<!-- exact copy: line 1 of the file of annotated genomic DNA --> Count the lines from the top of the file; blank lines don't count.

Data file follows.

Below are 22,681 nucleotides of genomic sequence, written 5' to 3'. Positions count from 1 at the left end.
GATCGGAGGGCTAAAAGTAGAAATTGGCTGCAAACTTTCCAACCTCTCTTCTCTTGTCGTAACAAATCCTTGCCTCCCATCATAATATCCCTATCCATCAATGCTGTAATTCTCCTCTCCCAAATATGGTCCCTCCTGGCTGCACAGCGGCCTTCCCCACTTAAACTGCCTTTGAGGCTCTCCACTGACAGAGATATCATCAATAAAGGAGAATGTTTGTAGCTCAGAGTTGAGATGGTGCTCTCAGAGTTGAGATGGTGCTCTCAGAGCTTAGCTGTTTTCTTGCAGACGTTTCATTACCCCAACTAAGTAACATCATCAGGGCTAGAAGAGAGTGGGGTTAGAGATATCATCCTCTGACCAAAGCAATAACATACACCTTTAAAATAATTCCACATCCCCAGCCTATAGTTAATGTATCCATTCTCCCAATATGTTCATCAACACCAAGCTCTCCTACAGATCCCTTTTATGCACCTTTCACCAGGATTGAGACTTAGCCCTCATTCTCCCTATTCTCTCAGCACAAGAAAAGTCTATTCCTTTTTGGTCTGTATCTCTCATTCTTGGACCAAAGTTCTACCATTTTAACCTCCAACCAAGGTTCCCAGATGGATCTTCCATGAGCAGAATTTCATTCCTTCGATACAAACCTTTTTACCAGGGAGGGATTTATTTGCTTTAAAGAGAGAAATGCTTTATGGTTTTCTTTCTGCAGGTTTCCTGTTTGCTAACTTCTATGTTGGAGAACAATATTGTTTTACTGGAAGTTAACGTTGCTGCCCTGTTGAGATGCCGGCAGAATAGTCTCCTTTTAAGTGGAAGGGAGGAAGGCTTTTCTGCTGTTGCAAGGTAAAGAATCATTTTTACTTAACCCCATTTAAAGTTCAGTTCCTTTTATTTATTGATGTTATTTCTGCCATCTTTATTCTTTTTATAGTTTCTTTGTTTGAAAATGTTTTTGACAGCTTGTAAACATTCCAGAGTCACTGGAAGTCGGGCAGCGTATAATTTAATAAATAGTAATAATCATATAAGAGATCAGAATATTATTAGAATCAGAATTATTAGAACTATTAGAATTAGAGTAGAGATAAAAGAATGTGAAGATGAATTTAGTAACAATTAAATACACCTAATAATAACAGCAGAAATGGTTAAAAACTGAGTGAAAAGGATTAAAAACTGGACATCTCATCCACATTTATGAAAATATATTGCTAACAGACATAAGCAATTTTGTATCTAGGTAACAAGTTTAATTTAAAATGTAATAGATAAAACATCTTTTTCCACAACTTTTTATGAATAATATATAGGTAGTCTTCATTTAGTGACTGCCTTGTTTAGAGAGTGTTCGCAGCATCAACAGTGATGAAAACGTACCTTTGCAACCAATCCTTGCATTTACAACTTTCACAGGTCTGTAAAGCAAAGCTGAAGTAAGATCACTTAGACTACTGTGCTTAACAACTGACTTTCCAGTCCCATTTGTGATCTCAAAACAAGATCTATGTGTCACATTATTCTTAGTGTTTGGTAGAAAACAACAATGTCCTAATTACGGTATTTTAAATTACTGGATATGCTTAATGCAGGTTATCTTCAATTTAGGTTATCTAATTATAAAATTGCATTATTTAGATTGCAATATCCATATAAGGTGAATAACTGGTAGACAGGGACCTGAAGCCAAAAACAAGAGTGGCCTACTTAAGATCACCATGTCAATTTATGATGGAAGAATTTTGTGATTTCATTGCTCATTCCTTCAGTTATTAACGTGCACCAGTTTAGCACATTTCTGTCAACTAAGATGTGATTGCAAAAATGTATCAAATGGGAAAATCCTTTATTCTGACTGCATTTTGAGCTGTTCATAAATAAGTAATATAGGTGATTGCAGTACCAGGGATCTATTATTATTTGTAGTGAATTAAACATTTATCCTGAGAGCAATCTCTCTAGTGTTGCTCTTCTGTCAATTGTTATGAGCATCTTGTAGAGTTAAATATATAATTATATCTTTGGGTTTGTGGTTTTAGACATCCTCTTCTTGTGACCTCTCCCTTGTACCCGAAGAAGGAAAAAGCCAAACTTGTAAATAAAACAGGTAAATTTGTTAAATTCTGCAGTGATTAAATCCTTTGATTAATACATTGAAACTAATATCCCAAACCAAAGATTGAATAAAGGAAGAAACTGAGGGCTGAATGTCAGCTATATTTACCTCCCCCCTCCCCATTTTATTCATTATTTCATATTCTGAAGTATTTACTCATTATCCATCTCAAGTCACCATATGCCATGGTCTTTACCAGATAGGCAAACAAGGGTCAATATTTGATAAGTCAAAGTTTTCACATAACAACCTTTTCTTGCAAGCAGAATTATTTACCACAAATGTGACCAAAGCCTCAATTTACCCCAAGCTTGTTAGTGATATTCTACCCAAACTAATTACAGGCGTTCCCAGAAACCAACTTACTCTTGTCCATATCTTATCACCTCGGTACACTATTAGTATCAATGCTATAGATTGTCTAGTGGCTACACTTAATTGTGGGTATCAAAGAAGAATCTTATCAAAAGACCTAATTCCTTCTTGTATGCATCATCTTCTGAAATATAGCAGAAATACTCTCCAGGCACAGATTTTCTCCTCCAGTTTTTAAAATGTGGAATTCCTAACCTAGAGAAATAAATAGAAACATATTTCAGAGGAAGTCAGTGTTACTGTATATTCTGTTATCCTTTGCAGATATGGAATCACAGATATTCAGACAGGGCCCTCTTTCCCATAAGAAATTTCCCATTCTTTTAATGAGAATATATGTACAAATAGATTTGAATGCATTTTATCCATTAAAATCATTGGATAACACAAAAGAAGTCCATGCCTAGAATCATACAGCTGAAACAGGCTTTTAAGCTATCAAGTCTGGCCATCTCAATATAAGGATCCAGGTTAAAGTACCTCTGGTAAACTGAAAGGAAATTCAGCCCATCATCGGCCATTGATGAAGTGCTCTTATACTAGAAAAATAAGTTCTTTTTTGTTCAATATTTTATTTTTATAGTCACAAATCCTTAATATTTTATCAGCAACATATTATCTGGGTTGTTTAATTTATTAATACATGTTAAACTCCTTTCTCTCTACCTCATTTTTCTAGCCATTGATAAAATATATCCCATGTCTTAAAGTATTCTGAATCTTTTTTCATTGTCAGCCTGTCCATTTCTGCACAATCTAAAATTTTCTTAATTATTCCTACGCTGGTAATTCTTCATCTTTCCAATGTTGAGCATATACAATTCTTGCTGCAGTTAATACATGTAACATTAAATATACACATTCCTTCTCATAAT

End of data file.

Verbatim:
Below are 22,681 nucleotides of genomic sequence, written 5' to 3'. Positions count from 1 at the left end.